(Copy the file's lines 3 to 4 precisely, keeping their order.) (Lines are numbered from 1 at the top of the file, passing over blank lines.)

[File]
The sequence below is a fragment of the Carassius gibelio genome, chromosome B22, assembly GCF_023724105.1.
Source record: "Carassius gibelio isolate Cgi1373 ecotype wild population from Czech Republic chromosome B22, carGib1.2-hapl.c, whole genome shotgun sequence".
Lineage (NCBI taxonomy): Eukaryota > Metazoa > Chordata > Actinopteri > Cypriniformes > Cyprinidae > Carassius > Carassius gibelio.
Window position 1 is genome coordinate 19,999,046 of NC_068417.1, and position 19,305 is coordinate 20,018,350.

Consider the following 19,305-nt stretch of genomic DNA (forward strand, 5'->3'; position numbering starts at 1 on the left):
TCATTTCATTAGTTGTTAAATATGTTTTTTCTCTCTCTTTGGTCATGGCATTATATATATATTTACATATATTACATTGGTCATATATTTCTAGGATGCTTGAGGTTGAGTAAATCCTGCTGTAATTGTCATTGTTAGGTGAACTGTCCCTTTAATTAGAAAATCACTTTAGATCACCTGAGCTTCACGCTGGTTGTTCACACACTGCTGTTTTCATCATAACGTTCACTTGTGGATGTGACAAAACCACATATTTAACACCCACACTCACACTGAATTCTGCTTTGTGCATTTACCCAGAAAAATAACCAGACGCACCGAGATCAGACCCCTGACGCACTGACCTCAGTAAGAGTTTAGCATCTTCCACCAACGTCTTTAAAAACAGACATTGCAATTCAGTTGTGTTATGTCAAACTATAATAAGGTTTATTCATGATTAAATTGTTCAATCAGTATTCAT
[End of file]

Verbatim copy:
Lineage (NCBI taxonomy): Eukaryota > Metazoa > Chordata > Actinopteri > Cypriniformes > Cyprinidae > Carassius > Carassius gibelio.
Window position 1 is genome coordinate 19,999,046 of NC_068417.1, and position 19,305 is coordinate 20,018,350.